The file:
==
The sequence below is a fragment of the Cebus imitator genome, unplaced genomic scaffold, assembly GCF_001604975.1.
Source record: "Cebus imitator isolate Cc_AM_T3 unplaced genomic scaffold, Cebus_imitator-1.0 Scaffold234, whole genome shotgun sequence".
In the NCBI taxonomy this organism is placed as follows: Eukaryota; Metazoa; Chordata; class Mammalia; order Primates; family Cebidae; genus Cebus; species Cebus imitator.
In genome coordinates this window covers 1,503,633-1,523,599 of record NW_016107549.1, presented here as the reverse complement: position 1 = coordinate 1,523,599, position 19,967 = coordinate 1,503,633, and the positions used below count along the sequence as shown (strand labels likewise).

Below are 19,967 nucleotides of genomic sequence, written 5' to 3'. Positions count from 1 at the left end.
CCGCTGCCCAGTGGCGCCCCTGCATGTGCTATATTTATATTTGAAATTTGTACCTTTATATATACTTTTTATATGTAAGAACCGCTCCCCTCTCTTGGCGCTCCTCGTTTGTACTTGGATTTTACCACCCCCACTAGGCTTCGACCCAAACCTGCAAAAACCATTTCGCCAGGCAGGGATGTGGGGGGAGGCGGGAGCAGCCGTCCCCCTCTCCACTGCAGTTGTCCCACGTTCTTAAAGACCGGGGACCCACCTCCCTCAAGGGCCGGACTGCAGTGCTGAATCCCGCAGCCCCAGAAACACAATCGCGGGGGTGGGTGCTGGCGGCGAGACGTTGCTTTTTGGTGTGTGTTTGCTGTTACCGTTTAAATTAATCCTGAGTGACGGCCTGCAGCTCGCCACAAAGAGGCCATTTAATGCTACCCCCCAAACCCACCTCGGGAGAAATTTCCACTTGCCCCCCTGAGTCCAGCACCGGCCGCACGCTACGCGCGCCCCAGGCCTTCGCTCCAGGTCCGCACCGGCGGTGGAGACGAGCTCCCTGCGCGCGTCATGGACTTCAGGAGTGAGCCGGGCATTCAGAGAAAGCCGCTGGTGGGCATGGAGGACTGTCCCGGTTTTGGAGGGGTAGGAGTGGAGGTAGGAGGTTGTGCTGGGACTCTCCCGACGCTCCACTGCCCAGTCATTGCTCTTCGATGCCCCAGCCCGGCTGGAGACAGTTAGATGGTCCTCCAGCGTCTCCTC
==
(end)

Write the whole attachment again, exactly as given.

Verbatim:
The sequence below is a fragment of the Cebus imitator genome, unplaced genomic scaffold, assembly GCF_001604975.1.
Source record: "Cebus imitator isolate Cc_AM_T3 unplaced genomic scaffold, Cebus_imitator-1.0 Scaffold234, whole genome shotgun sequence".
In the NCBI taxonomy this organism is placed as follows: Eukaryota; Metazoa; Chordata; class Mammalia; order Primates; family Cebidae; genus Cebus; species Cebus imitator.
In genome coordinates this window covers 1,503,633-1,523,599 of record NW_016107549.1, presented here as the reverse complement: position 1 = coordinate 1,523,599, position 19,967 = coordinate 1,503,633, and the positions used below count along the sequence as shown (strand labels likewise).

Below are 19,967 nucleotides of genomic sequence, written 5' to 3'. Positions count from 1 at the left end.
CCGCTGCCCAGTGGCGCCCCTGCATGTGCTATATTTATATTTGAAATTTGTACCTTTATATATACTTTTTATATGTAAGAACCGCTCCCCTCTCTTGGCGCTCCTCGTTTGTACTTGGATTTTACCACCCCCACTAGGCTTCGACCCAAACCTGCAAAAACCATTTCGCCAGGCAGGGATGTGGGGGGAGGCGGGAGCAGCCGTCCCCCTCTCCACTGCAGTTGTCCCACGTTCTTAAAGACCGGGGACCCACCTCCCTCAAGGGCCGGACTGCAGTGCTGAATCCCGCAGCCCCAGAAACACAATCGCGGGGGTGGGTGCTGGCGGCGAGACGTTGCTTTTTGGTGTGTGTTTGCTGTTACCGTTTAAATTAATCCTGAGTGACGGCCTGCAGCTCGCCACAAAGAGGCCATTTAATGCTACCCCCCAAACCCACCTCGGGAGAAATTTCCACTTGCCCCCCTGAGTCCAGCACCGGCCGCACGCTACGCGCGCCCCAGGCCTTCGCTCCAGGTCCGCACCGGCGGTGGAGACGAGCTCCCTGCGCGCGTCATGGACTTCAGGAGTGAGCCGGGCATTCAGAGAAAGCCGCTGGTGGGCATGGAGGACTGTCCCGGTTTTGGAGGGGTAGGAGTGGAGGTAGGAGGTTGTGCTGGGACTCTCCCGACGCTCCACTGCCCAGTCATTGCTCTTCGATGCCCCAGCCCGGCTGGAGACAGTTAGATGGTCCTCCAGCGTCTCCTC